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Roger Stone-linked conspiracy theorist reportedly enters plea deal with special counsel

Questions surround Jerome Corsi's knowledge of hacked emails.

Roger Stone associate Jerome Corsi. CREDIT: Right Wing Watch/screenshot
Roger Stone associate Jerome Corsi. CREDIT: Right Wing Watch/screenshot

Jerome Corsi, an associate of Republican operative Roger Stone, is negotiating with special counsel Robert Mueller on a plea deal that could result in Corsi agreeing to plead guilty over his alleged knowledge of WikiLeaks’ plans to release hacked emails belonging to Hillary Clinton’s campaign, the Washington Post reported Friday.

A person with knowledge of the alleged negotiations said Corsi has been working with Mueller’s team, which is investigating alleged collusion between Trump’s presidential campaign and Russian officials, on an agreement that could lead him to plead guilty in exchange for leniency.

The reported talks could help Mueller determine whether Trump or other campaign advisers had any ties to WikiLeaks’ 2016 release of hacked Democratic emails.

Stone, a former Trump campaign adviser, famously tweeted on August 21, 2016 that “it will soon [be] Podesta’s time in the barrel.” On October 7, 2016, WikiLeaks began publishing thousands of emails stolen from Clinton campaign manager John Podesta’s email account in the weeks leading up to the November 2016 presidential election.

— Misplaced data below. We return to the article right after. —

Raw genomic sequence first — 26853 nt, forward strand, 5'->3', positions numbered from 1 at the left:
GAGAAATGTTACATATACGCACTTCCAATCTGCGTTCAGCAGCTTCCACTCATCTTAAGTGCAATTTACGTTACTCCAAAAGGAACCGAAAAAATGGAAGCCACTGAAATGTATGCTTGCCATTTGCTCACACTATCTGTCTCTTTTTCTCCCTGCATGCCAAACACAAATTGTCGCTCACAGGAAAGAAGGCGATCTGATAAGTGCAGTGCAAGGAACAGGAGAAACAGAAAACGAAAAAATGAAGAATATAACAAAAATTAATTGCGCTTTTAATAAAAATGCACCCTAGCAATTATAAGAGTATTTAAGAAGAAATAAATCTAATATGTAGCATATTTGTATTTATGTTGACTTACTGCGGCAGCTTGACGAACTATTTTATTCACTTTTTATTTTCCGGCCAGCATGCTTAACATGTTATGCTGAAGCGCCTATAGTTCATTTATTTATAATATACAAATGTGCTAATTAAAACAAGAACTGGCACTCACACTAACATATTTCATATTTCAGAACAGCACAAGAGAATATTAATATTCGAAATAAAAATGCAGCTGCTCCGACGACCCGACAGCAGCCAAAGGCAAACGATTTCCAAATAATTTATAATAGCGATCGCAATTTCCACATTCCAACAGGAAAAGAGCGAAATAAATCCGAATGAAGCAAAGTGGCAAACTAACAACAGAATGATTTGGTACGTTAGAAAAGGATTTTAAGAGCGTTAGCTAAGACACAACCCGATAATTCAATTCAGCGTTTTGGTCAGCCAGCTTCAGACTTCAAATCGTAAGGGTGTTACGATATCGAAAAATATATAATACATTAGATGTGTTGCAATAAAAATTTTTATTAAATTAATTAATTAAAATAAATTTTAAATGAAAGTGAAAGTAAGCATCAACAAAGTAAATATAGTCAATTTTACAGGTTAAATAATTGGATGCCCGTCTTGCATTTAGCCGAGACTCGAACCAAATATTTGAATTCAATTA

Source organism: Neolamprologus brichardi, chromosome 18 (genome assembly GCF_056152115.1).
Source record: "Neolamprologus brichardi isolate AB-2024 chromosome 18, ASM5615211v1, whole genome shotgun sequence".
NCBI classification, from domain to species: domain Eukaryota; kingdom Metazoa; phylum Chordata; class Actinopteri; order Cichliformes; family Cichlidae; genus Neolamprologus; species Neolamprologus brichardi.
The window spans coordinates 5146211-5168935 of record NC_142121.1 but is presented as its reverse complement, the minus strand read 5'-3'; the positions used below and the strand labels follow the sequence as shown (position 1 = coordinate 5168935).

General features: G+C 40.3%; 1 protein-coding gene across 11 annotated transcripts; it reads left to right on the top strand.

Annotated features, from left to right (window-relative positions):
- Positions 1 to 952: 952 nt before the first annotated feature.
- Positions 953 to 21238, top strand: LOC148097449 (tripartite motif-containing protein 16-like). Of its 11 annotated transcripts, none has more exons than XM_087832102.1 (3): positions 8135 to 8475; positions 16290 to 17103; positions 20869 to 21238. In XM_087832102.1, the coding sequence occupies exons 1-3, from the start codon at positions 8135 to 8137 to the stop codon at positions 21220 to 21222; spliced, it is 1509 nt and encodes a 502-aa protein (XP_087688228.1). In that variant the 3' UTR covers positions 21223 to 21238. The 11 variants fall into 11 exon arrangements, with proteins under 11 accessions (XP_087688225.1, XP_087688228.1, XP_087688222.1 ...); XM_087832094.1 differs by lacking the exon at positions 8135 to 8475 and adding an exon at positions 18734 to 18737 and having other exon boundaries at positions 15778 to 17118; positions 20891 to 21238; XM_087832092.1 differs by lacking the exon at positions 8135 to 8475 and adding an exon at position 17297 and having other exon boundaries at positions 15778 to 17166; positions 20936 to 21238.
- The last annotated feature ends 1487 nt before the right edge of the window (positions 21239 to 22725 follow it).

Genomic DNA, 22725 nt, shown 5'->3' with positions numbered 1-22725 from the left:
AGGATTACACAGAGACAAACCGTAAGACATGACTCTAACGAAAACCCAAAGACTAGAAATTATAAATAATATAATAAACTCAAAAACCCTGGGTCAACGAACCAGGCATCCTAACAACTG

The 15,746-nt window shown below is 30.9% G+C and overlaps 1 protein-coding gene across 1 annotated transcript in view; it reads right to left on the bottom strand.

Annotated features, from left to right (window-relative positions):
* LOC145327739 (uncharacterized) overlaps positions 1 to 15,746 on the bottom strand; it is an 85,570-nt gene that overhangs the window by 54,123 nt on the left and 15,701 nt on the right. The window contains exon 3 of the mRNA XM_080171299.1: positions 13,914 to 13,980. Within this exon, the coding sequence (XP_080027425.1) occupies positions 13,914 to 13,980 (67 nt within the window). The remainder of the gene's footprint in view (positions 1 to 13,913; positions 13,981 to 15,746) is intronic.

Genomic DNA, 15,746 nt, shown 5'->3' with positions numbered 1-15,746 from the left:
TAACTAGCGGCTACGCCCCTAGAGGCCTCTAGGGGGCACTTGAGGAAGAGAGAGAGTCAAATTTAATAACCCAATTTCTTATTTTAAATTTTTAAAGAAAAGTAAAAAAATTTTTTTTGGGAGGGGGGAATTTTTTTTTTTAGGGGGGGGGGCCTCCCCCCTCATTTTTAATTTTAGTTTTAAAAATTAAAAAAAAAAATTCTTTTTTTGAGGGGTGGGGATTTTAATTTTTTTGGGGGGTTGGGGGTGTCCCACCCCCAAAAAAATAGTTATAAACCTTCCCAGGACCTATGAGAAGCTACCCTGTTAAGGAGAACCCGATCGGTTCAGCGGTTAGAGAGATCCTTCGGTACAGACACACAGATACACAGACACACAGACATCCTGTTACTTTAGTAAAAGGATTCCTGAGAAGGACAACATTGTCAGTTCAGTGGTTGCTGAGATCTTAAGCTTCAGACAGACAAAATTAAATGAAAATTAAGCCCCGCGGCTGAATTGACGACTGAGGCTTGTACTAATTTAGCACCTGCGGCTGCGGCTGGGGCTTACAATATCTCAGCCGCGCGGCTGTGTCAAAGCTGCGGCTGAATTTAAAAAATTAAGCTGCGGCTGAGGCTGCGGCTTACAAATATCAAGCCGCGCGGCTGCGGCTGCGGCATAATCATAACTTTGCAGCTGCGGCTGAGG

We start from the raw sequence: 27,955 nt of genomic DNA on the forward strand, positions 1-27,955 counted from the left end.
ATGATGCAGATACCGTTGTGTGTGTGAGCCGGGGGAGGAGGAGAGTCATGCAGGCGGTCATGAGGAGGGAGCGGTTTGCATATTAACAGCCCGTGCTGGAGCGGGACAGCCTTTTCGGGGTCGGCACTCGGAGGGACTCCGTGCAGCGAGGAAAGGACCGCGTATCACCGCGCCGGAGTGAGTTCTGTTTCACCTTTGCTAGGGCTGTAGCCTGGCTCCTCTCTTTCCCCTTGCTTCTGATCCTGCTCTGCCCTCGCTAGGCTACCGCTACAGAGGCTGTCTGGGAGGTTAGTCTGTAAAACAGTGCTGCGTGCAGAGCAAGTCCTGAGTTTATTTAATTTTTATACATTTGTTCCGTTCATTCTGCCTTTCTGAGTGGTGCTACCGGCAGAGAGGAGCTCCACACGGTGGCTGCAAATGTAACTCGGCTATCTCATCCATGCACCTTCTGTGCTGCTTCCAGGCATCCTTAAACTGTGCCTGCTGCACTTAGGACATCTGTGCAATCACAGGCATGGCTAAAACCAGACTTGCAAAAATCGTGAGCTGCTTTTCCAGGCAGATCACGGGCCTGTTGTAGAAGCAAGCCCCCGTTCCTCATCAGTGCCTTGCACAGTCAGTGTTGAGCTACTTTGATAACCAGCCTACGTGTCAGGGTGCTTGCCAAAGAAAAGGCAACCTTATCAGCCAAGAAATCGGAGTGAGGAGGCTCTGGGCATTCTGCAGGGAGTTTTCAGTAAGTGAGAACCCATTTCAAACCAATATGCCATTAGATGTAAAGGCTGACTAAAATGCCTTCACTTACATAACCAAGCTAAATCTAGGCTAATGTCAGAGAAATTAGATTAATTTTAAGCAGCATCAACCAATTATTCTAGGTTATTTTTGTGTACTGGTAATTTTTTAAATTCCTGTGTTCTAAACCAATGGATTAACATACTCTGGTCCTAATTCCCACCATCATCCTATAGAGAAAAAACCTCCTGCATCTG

Stone has claimed his tweet was unrelated to WikiLeaks. He also has denied speaking with Corsi about the emails.

“There was NO WikiLeaks context,” Stone said in a text message this week to The Washington Post, referring to his interactions with Corsi.

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Along with knowing Stone, Corsi reportedly has a relationship with Trump based on their belief in the conspiracy theory that President Barack Obama was not born in the United States.

Corsi told The Daily Caller last week that prosecutors were focused on whether he had a source with inside information about WikiLeaks’ plans to release the emails.

In a video statement issued earlier this month, Corsi, former Washington bureau chief for Alex Jones’ far-right Infowars operation, said he fully anticipates to be indicted by Mueller for “giving false information” to the special counsel or a grand jury and that he will be criminally charged. Corsi, however, denied he is guilty of such a charge.

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Corsi’s attorney David Gray and a spokesman for the special counsel declined to comment on the reported negotiations, as did an attorney for Trump, the Washington Post reported.